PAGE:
Another thing I love playing with is…

 

 

The Temp Colour Grade

 

 

I know, I know, the cut hasn’t even been locked! How can I colour grade when I don’t even know what the finished film feels like?

 

Totally hear what you’re saying, however, I’m too excited about this second cut to leave the colour controls alone. I’m finding myself distracted by the blandness of the current image, and I can’t help thinking how much a colour grade will add for the audience.

 

It’s a temporary colour grade, more of a colour correction than anything else. It doesn’t take long thanks to Final Cut Pro X’s remarkably user-friendly interface and speedy controls. Look at the difference between the raw footage and under 20 second’s of colour correction.

 

 

<a href="http://www original viagra online kaufen.haydenjweal.com/wp-content/uploads/2015/08/michlle-before-web.jpg”>Michelle Ny Chronesthesia

Raw footage pulled straight from the Sony FS7 (shot in Castlepoint)

 

Michelle Ny Chronesthesia

Lift the highlights, lower the blacks, add a purple sunset to the highlights, add orange to skin tones and cyan to the blacks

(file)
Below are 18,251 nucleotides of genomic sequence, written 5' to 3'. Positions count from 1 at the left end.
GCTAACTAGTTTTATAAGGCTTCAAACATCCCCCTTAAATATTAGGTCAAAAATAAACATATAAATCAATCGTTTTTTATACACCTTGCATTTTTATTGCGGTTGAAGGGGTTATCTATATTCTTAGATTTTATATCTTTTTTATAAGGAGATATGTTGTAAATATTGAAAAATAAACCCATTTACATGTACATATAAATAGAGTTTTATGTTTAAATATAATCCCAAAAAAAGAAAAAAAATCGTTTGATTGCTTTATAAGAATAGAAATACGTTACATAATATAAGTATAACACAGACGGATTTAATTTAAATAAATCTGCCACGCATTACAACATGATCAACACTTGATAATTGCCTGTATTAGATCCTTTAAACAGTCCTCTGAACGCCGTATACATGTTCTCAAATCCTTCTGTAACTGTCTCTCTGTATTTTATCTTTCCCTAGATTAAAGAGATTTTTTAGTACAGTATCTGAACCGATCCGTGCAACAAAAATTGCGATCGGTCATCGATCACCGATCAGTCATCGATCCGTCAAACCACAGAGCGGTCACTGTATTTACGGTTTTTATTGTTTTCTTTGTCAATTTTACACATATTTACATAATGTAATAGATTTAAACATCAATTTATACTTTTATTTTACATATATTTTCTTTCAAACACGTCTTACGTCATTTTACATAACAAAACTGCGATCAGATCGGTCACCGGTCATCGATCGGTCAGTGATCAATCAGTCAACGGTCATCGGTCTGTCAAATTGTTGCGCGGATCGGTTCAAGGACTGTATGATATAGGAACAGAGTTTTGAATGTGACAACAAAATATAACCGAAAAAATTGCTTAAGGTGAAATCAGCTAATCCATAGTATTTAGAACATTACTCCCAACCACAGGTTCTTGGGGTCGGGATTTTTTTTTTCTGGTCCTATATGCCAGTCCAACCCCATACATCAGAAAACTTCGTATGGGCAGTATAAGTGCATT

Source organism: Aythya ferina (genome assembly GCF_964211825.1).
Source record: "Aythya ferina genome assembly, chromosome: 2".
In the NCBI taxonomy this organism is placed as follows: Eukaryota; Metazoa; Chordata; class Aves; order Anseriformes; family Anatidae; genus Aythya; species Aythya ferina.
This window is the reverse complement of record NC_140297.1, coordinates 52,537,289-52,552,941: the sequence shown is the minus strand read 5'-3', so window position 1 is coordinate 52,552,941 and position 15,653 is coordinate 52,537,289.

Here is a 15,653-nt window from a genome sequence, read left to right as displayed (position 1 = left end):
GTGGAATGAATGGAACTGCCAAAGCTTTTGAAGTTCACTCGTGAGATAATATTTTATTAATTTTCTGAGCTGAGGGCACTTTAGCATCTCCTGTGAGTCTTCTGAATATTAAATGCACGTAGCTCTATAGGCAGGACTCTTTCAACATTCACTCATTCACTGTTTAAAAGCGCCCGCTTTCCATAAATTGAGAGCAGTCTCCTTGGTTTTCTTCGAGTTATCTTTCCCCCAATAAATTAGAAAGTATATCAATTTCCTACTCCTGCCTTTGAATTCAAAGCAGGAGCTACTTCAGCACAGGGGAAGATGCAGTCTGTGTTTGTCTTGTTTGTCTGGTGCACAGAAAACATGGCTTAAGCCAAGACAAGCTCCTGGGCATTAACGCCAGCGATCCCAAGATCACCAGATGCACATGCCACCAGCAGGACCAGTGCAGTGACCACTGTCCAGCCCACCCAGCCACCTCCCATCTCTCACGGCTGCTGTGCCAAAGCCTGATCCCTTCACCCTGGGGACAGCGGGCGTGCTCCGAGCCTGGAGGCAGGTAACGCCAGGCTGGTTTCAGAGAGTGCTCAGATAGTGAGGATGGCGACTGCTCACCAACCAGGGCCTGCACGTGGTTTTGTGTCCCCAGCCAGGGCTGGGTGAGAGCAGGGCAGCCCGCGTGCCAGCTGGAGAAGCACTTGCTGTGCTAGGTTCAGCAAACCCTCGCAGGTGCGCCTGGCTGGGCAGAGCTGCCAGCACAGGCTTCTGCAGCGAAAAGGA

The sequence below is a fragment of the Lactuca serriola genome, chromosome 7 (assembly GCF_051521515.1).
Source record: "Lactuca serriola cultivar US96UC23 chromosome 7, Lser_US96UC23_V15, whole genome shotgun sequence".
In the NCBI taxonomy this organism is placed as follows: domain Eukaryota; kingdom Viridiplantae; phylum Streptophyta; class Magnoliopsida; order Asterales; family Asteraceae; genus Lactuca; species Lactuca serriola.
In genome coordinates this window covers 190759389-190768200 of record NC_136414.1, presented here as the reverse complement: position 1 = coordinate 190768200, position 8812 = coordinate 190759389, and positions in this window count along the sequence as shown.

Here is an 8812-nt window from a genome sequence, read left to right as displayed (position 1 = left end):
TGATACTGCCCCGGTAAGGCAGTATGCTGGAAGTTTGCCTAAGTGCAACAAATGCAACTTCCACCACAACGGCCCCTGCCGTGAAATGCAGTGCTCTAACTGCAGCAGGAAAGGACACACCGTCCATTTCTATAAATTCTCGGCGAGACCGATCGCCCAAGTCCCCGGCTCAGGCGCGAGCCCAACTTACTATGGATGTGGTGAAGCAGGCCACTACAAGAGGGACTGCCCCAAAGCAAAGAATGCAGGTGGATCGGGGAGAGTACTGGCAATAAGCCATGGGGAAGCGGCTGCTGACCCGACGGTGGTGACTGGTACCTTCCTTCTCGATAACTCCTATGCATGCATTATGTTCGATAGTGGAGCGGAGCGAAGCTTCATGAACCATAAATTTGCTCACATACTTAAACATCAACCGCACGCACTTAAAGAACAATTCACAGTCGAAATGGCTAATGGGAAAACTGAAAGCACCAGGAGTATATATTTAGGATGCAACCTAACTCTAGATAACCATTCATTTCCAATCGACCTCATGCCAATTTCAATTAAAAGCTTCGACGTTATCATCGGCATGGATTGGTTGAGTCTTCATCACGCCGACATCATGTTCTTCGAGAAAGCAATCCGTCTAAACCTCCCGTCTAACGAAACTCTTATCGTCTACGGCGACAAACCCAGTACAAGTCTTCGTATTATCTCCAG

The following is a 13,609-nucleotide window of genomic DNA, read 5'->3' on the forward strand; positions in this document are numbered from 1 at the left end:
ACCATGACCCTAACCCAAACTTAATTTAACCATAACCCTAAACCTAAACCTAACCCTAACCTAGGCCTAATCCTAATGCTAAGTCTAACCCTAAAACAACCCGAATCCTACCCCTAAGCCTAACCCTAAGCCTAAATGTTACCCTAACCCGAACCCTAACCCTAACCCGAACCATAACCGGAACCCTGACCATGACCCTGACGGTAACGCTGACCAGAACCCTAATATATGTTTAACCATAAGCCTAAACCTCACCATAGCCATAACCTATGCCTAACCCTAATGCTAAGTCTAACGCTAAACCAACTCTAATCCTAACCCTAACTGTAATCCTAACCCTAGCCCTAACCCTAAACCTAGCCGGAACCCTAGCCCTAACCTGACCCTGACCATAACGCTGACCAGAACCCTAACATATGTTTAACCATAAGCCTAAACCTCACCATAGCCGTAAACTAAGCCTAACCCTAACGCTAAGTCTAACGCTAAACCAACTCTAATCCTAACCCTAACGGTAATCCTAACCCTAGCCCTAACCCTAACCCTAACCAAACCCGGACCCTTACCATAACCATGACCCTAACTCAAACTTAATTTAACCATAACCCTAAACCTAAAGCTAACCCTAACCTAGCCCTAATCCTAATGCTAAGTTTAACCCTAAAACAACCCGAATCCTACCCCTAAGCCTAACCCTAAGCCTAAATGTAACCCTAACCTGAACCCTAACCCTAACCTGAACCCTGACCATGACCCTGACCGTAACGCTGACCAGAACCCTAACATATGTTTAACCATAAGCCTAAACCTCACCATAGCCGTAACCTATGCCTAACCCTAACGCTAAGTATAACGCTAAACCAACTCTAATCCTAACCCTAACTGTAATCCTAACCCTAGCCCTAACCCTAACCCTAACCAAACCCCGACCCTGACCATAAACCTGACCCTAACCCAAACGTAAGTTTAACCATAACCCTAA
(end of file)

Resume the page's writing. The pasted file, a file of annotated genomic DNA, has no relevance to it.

As you can see, it lifts the film a lot. This is a far cry from what the finished film grade will look like of course, but it gives my test screening audiences more of a feel for what we’re going for, as opposed to seeing a raw image straight out of camera.

 

 

Due to Simeon’s incredible Sony FS7 camera and his expensive lenses, we’ve got a raw image rich with information before touching anything. The downside of this: the blacks look milky, the highlights aren’t really highlights, and the saturation is dialled way down.

 

 

Wait, what’s a colour grade? (for the un-filmy folks)

 

I’m glad you asked. Wikipedia says: Colour grading is the process of altering and enhancing the colour of a motion picture, video image, or still image either electronically, photo-chemically or digitally.

 

Colour grades add a lot to the film watching process, and can change the way an audience feels about a story, or even a particular character. Some filmmakers do it more than others. You’ll notice Hollywood blockbusters often use orange skin and cyan shadows (once you see it, you can’t unsee it), and romcoms often saturate their images and lighten everything so skin is flawless and the settings feel like fresh, enlivening places to be in.

 

It can be used in very clever ways too. In Pan’s Labyrinth, Guillermo del Toro uses colour to great effect, using a different palette for each ‘world’. Blue for reality, Red and gold for fantasy, and green for Pan, the faun. Read more about it here.